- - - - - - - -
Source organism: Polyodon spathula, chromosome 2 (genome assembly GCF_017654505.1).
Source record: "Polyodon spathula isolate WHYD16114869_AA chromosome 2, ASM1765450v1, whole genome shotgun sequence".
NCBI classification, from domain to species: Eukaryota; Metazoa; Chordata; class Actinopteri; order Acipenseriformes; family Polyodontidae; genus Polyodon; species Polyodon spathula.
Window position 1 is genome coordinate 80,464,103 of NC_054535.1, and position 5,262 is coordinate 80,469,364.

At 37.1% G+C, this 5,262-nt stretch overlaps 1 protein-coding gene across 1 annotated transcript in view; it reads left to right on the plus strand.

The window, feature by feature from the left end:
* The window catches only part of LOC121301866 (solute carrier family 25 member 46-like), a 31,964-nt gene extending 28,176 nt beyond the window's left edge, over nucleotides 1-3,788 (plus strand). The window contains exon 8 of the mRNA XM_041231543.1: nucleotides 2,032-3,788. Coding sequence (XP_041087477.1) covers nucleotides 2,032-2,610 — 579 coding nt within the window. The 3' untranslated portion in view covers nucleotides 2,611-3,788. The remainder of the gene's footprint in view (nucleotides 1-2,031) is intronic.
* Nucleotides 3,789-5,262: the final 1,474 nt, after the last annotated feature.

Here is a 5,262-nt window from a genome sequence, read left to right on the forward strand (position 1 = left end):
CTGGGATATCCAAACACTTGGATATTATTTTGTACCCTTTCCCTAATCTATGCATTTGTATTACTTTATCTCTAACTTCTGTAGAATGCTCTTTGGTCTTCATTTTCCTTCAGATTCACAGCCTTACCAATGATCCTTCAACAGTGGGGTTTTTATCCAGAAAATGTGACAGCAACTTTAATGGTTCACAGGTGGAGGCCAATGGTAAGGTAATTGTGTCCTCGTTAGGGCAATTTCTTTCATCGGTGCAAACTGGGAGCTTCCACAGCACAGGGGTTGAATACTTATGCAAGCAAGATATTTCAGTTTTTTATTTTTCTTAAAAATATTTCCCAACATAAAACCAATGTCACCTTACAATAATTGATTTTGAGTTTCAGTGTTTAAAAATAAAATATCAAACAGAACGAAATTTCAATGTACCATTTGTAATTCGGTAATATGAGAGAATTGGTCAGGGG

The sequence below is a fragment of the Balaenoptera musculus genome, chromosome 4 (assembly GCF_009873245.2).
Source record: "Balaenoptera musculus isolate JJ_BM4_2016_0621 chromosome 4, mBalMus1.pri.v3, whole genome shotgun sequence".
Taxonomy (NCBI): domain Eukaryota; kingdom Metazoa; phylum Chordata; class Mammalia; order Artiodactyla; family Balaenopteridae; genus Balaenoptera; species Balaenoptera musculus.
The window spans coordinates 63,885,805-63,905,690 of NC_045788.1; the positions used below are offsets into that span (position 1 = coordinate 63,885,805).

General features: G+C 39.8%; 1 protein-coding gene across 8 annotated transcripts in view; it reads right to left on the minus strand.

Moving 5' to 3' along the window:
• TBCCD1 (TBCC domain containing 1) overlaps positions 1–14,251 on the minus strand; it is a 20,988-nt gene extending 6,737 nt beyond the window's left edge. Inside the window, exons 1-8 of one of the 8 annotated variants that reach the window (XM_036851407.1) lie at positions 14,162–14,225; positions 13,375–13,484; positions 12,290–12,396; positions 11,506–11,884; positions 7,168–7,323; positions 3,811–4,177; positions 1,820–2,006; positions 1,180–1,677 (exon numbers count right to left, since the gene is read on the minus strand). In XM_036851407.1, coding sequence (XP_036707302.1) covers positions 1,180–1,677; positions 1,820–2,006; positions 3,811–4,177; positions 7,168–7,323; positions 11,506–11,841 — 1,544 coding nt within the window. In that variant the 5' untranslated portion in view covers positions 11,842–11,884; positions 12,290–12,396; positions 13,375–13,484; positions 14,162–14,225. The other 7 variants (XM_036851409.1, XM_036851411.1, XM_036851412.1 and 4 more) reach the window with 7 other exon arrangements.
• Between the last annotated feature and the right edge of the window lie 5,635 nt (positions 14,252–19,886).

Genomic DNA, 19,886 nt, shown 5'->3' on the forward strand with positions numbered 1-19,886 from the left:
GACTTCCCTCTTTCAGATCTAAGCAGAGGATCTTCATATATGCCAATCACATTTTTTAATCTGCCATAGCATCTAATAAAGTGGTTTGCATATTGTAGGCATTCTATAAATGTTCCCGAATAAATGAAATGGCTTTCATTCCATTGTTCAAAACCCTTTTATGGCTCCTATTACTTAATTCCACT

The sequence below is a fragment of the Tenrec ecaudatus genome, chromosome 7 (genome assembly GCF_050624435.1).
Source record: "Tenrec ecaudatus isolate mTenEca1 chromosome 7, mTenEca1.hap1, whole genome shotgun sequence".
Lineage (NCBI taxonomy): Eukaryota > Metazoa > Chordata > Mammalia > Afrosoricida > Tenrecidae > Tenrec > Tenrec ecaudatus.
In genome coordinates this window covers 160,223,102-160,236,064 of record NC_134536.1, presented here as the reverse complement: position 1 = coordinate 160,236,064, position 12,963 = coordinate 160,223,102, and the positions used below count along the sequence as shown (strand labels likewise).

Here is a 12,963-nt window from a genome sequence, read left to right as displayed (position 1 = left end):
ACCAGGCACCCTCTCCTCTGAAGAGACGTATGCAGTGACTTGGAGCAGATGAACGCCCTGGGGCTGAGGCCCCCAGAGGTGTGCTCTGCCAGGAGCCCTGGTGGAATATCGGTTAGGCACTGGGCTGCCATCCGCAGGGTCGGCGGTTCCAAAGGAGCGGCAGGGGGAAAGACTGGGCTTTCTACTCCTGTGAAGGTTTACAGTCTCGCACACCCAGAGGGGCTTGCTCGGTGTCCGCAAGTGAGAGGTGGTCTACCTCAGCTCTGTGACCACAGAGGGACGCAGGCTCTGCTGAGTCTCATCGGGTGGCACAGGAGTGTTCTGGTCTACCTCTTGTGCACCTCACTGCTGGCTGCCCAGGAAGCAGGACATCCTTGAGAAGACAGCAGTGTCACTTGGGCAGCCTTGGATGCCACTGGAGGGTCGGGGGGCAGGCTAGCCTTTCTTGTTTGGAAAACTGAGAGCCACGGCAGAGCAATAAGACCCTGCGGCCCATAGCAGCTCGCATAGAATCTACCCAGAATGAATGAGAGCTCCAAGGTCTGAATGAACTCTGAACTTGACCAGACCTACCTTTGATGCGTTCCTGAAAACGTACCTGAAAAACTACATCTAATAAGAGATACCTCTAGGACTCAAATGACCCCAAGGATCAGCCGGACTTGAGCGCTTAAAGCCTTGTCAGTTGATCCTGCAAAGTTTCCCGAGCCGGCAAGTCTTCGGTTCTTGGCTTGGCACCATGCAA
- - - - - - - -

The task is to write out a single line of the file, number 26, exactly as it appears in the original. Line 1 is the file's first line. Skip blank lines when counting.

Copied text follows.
ACCAGGCACCCTCTCCTCTGAAGAGACGTATGCAGTGACTTGGAGCAGATGAACGCCCTGGGGCTGAGGCCCCCAGAGGTGTGCTCTGCCAGGAGCCCTGGTGGAATATCGGTTAGGCACTGGGCTGCCATCCGCAGGGTCGGCGGTTCCAAAGGAGCGGCAGGGGGAAAGACTGGGCTTTCTACTCCTGTGAAGGTTTACAGTCTCGCACACCCAGAGGGGCTTGCTCGGTGTCCGCAAGTGAGAGGTGGTCTACCTCAGCTCTGTGACCACAGAGGGACGCAGGCTCTGCTGAGTCTCATCGGGTGGCACAGGAGTGTTCTGGTCTACCTCTTGTGCACCTCACTGCTGGCTGCCCAGGAAGCAGGACATCCTTGAGAAGACAGCAGTGTCACTTGGGCAGCCTTGGATGCCACTGGAGGGTCGGGGGGCAGGCTAGCCTTTCTTGTTTGGAAAACTGAGAGCCACGGCAGAGCAATAAGACCCTGCGGCCCATAGCAGCTCGCATAGAATCTACCCAGAATGAATGAGAGCTCCAAGGTCTGAATGAACTCTGAACTTGACCAGACCTACCTTTGATGCGTTCCTGAAAACGTACCTGAAAAACTACATCTAATAAGAGATACCTCTAGGACTCAAATGACCCCAAGGATCAGCCGGACTTGAGCGCTTAAAGCCTTGTCAGTTGATCCTGCAAAGTTTCCCGAGCCGGCAAGTCTTCGGTTCTTGGCTTGGCACCATGCAA